One of the best feelings is knowing you are wanted. Knowing that someone wants to talk to you, wants to know how you’re doing, wants to ensure your happiness, wants to see you, hold you, touch you, kiss you. Whether they pick the phone and send you a quick text or stop by your house to see you. Someone or something reminded them of you specifically. It just feels really nice to know that you’ve been on someone’s mind and they care enough to make sure you know.
Often, when we have a crush, when we lust for a person, we see only a small percentage of who they really are. The rest we make up for ourselves. Rather than listen, or learn, we smother them in who we imagine them to be, what we desire for ourselves, we create little fantasies of people and let them grow in our hearts. And this is where the relationship fails. In time, the fiction we scribble onto a person falls away, the lies we tell ourselves unravel and soon the person standing in front of you is almost unrecognisable, you are now complete strangers in your own love. And what a terrible shame it is. My advice: pay attention to the small details of people, you will learn that the universe is far more spectacular an author than we could ever hope to be.
— Beau Taplin || The fiction of people.
The single best speech I’ve seen on feminism yet.
If you don’t get what you want, you suffer; if you get what you don’t want, you suffer; even when you get exactly what you want, you still suffer because you can’t hold on to it forever. Your mind is your predicament. It wants to be free of change. Free of pain, free of the obligations of life and death. But change is law and no amount of pretending will alter that reality.
Sometimes you will go through deep experiences that bring up intense pain inside of you. If it is in there, it is going to come up. If you have any wisdom, you will leave it alone and not try to change your life to avoid it. You will just relax and give it the space it needs to release and burn through you. You do not want this stuff inside your heart. To feel great love and freedom, to find the presence of God within you, all of this stored pain must go.
— Michael Singer, The Untethered Soul
It’s sort of weird if you think about it. We live in a pretty apathetic age, yet we’re surrounded by an enormous amount of information about other people. If you feel like it, you can easily gather that information about them. Having said that, we still hardly know anything about people.
— Haruki Murakami, Colorless Tsukuru Tazaki and His Years of Pilgrimage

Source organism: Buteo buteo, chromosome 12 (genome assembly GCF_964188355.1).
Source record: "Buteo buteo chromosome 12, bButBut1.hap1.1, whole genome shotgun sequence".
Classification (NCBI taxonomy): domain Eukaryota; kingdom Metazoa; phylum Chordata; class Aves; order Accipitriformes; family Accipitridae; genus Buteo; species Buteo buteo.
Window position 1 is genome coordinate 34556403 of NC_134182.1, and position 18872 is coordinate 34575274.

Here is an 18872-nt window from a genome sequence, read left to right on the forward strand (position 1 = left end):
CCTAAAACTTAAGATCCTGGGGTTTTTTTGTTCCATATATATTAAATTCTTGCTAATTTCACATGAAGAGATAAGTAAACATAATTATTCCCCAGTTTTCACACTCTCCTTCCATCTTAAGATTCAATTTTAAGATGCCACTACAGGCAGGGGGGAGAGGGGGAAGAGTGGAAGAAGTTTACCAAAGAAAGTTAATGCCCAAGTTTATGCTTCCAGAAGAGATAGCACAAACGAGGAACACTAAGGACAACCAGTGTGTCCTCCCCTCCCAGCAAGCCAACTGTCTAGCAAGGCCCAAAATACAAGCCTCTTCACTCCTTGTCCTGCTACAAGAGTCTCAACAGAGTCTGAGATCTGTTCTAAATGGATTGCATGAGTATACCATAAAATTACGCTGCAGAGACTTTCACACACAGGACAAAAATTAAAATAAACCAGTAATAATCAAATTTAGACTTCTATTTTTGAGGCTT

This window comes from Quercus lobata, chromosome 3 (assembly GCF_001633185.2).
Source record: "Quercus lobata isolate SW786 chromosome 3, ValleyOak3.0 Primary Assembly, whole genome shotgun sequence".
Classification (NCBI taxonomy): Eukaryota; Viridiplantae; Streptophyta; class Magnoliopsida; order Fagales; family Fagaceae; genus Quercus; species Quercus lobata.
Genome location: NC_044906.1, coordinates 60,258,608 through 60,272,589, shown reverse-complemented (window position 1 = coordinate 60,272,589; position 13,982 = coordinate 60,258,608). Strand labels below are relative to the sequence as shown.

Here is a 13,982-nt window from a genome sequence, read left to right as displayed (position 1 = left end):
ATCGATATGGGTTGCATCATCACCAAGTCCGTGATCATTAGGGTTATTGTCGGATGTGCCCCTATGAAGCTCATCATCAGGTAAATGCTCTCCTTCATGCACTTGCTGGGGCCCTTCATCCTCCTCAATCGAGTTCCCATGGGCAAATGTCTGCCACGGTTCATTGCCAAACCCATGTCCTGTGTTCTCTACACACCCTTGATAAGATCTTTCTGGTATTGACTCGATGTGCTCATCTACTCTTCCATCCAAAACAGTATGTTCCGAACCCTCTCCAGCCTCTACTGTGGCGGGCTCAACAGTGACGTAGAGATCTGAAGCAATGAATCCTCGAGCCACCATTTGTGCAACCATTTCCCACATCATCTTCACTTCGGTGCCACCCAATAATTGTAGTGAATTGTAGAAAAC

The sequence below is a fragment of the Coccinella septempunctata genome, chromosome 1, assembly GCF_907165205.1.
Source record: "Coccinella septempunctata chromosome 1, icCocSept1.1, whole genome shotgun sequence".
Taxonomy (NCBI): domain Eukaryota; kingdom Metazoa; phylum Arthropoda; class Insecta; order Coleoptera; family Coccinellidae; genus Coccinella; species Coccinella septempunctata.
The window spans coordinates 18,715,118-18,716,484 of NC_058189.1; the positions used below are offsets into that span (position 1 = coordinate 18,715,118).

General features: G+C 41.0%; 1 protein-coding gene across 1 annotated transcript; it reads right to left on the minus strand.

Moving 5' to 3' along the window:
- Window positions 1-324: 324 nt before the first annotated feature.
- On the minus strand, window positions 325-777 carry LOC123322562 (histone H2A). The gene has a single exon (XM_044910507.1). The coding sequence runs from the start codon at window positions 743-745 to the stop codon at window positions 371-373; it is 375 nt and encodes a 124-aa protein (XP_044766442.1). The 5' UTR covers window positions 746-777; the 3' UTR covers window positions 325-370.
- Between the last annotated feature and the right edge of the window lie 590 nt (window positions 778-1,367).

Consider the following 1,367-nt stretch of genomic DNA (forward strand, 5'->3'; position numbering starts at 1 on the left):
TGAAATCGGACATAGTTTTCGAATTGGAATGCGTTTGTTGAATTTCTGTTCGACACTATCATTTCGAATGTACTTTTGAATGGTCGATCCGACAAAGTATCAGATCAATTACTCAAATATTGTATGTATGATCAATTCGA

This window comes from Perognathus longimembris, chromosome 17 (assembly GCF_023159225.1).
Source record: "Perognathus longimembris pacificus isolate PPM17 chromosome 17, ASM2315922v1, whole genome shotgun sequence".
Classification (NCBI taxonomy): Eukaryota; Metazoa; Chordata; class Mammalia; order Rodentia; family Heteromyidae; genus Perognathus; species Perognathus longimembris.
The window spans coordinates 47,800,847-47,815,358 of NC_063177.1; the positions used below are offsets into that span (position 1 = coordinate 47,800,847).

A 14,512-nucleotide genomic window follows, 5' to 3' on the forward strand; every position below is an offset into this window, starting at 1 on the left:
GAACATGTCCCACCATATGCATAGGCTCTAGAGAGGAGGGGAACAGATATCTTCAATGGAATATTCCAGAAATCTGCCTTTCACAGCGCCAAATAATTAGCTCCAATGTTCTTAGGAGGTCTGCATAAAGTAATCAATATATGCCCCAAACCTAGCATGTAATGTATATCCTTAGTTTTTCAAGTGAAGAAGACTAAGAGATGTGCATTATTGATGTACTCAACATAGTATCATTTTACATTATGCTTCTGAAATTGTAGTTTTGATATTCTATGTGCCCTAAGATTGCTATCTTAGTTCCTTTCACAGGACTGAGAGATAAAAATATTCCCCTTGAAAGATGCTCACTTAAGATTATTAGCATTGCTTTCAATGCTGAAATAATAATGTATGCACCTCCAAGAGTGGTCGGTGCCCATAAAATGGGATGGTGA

Amethyst Teardrops by Alternative Earth Organics
"Image Credit: Carol Rossetti
When Brazilian graphic designer Carol Rossetti began posting colorful illustrations of women and their stories to Facebook, she had no idea how popular they would become.
Thousands of shares throughout the world later, the appeal of Rosetti’s work is clear. Much like the street art phenomenon Stop Telling Women To Smile, Rossetti’s empowering images are the kind you want to post on every street corner, as both a reminder and affirmation of women’s bodily autonomy.
"It has always bothered me, the world’s attempts to control women’s bodies, behavior and identities," Rossetti told Mic via email. "It’s a kind of oppression so deeply entangled in our culture that most people don’t even see it’s there, and how cruel it can be."
Rossetti’s illustrations touch upon an impressive range of intersectional topics, including LGBTQ identity, body image, ageism, racism, sexism and ableism. Some characters are based on the experiences of friends or her own life, while others draw inspiration from the stories many women have shared across the Internet.
"I see those situations I portray every day," she wrote. "I lived some of them myself."
Despite quickly garnering thousands of enthusiastic comments and shares on Facebook, the project started as something personal — so personal, in fact, that Rossetti is still figuring out what to call it. For now, the images reside in albums simply titled “WOMEN in english!" or "Mujeres en español!" which is fitting: Rossetti’s illustrations encompass a vast set of experiences that together create a powerful picture of both women’s identity and oppression.
One of the most interesting aspects of the project is the way it has struck such a global chord. Rossetti originally wrote the text of the illustrations in Portuguese, and then worked with an Australian woman to translate them to English. A group of Israeli feminists also took it upon themselves to create versions of the illustrations in Hebrew. Now, more people have reached out to Rossetti through Facebook and offered to translate her work into even more languages. Next on the docket? Spanish, Russian, German and Lithuanian.
It’s an inspiring show of global solidarity, but the message of Rossetti’s art is clear in any language. Above all, her images celebrate being true to oneself, respecting others and questioning what society tells us is acceptable or beautiful.
"I can’t change the world by myself," Rossetti said. "But I’d love to know that my work made people review their privileges and be more open to understanding and respecting one another."”
From the site: All images courtesy Carol Rossetti and used with permission. You can find more illustrations, as well as more languages, on her Facebook page.
To hold our tongues when everyone is gossiping, to smile without hostility at people and institutions, to compensate for the shortage of love in the world with more love in small, private matters; to be more faithful in our work, to show greater patience, to forgo the cheap revenge obtainable from mockery and criticism: all these are things we can do.
— Hermann Hesse (via elige)